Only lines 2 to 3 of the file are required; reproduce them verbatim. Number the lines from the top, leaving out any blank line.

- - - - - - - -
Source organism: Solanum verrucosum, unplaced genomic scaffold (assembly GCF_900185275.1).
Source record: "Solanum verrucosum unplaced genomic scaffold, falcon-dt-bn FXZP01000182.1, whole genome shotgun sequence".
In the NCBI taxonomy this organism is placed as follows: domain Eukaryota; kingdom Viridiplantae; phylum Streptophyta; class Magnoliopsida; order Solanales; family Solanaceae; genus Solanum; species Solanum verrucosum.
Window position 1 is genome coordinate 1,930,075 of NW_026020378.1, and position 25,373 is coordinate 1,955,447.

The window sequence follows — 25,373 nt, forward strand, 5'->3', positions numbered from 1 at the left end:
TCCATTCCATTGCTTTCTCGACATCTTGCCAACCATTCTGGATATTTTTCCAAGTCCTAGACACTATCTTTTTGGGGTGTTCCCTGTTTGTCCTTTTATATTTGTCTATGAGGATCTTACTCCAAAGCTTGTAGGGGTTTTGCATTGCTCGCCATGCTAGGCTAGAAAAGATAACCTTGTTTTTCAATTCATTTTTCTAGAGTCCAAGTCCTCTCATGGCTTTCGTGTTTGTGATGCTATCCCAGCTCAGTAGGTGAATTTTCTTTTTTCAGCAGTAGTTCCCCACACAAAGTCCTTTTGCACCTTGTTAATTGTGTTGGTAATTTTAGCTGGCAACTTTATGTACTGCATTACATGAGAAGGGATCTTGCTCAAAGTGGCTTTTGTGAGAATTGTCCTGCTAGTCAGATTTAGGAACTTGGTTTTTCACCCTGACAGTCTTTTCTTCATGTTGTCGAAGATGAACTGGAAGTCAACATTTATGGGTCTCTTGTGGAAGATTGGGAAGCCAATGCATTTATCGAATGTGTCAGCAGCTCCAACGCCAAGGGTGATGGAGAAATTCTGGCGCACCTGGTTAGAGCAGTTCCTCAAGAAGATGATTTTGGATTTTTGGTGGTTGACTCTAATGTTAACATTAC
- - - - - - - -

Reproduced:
Source record: "Solanum verrucosum unplaced genomic scaffold, falcon-dt-bn FXZP01000182.1, whole genome shotgun sequence".
In the NCBI taxonomy this organism is placed as follows: domain Eukaryota; kingdom Viridiplantae; phylum Streptophyta; class Magnoliopsida; order Solanales; family Solanaceae; genus Solanum; species Solanum verrucosum.